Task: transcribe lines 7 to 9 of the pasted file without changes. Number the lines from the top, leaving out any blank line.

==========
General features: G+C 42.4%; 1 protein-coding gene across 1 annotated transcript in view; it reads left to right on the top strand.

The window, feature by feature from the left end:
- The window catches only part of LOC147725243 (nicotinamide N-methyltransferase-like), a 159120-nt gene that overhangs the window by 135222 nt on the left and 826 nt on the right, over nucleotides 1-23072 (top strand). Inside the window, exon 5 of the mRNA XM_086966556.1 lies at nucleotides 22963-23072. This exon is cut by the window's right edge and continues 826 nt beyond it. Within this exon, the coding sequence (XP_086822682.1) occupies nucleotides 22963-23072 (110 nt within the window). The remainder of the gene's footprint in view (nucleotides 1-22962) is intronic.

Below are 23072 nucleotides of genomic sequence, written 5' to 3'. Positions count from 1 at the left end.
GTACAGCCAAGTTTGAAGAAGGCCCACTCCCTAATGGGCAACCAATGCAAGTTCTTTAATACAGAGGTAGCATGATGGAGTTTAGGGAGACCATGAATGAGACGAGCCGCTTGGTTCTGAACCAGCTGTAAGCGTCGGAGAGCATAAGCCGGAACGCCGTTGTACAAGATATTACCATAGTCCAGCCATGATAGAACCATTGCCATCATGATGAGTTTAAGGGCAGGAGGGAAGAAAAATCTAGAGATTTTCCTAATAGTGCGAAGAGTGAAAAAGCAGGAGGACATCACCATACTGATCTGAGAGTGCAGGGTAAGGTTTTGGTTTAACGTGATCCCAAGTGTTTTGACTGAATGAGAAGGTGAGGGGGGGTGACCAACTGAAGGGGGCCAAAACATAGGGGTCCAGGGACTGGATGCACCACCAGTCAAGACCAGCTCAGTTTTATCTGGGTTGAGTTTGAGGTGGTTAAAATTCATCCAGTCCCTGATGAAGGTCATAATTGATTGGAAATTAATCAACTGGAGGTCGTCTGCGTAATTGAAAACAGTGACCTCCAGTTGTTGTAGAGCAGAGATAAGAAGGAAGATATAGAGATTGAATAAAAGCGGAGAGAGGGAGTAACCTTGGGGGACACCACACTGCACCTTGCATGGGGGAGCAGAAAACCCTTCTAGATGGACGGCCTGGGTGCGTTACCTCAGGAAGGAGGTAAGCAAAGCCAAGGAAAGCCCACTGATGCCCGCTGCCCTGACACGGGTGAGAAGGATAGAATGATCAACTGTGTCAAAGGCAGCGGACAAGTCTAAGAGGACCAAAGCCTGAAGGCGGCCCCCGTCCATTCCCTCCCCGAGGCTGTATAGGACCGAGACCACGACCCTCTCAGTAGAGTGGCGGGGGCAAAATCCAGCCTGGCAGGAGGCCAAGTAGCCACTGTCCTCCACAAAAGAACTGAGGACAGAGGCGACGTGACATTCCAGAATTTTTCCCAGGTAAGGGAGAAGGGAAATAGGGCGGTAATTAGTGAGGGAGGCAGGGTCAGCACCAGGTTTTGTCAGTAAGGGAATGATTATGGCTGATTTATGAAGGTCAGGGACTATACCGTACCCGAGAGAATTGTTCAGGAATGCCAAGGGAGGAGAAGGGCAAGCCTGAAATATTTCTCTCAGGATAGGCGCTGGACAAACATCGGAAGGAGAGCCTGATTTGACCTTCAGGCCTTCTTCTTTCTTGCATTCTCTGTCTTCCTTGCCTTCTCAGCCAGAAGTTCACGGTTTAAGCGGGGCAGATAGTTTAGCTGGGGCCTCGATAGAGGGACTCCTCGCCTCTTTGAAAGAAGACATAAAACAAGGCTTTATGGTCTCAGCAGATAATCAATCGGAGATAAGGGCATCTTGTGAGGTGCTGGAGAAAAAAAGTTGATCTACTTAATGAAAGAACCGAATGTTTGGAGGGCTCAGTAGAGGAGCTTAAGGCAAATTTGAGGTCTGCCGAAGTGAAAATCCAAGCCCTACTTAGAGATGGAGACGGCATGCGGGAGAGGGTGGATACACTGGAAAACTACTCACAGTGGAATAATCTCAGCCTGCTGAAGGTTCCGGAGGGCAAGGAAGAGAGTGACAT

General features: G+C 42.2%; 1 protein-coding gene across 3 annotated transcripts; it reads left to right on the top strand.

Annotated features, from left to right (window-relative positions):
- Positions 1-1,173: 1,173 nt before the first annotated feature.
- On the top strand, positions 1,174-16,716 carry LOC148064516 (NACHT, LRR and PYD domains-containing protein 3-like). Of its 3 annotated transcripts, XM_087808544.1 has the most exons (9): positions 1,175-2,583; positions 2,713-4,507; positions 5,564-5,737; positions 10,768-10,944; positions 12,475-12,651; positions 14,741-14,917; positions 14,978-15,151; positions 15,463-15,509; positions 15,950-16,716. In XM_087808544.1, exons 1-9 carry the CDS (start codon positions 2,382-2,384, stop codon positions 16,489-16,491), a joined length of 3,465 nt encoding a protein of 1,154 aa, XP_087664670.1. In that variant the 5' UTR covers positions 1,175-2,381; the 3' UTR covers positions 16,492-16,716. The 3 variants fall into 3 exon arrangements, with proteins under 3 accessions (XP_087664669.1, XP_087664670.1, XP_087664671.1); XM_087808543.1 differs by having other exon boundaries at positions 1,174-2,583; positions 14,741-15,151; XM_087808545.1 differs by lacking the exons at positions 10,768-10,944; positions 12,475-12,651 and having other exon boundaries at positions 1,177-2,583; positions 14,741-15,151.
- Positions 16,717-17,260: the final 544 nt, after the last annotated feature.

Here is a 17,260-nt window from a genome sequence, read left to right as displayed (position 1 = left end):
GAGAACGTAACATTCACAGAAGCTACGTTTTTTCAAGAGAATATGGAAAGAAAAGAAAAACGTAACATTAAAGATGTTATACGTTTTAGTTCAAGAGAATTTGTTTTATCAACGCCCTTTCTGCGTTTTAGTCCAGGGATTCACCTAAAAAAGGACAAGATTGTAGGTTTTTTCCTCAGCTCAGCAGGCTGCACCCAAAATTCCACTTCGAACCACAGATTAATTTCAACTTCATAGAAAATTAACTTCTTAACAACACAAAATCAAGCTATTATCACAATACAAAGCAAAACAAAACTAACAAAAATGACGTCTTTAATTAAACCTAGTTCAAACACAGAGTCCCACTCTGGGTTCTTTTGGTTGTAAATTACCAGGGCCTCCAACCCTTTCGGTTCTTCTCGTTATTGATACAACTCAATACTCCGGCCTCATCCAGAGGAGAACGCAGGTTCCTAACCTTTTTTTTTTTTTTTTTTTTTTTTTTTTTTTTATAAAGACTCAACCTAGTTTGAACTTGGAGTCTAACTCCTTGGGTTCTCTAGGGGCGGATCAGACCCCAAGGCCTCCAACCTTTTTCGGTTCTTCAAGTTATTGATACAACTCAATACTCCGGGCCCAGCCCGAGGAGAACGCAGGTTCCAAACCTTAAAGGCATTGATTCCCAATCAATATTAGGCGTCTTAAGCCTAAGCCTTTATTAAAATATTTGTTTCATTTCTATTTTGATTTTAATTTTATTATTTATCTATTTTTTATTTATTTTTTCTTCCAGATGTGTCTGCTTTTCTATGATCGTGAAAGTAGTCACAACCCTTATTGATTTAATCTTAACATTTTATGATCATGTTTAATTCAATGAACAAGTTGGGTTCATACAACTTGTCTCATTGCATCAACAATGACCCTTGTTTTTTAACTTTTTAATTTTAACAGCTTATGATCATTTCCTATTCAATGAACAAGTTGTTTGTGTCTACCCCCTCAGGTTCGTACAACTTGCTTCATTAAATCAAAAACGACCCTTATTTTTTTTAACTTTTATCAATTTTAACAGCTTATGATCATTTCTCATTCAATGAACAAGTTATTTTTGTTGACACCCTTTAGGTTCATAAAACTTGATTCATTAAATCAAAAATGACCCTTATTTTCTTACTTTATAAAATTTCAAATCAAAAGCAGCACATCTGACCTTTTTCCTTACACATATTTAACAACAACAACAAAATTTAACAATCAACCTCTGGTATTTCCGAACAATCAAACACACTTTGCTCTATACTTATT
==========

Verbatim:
Annotated features, from left to right (window-relative positions):
- Positions 1-1,173: 1,173 nt before the first annotated feature.
- On the top strand, positions 1,174-16,716 carry LOC148064516 (NACHT, LRR and PYD domains-containing protein 3-like). Of its 3 annotated transcripts, XM_087808544.1 has the most exons (9): positions 1,175-2,583; positions 2,713-4,507; positions 5,564-5,737; positions 10,768-10,944; positions 12,475-12,651; positions 14,741-14,917; positions 14,978-15,151; positions 15,463-15,509; positions 15,950-16,716. In XM_087808544.1, exons 1-9 carry the CDS (start codon positions 2,382-2,384, stop codon positions 16,489-16,491), a joined length of 3,465 nt encoding a protein of 1,154 aa, XP_087664670.1. In that variant the 5' UTR covers positions 1,175-2,381; the 3' UTR covers positions 16,492-16,716. The 3 variants fall into 3 exon arrangements, with proteins under 3 accessions (XP_087664669.1, XP_087664670.1, XP_087664671.1); XM_087808543.1 differs by having other exon boundaries at positions 1,174-2,583; positions 14,741-15,151; XM_087808545.1 differs by lacking the exons at positions 10,768-10,944; positions 12,475-12,651 and having other exon boundaries at positions 1,177-2,583; positions 14,741-15,151.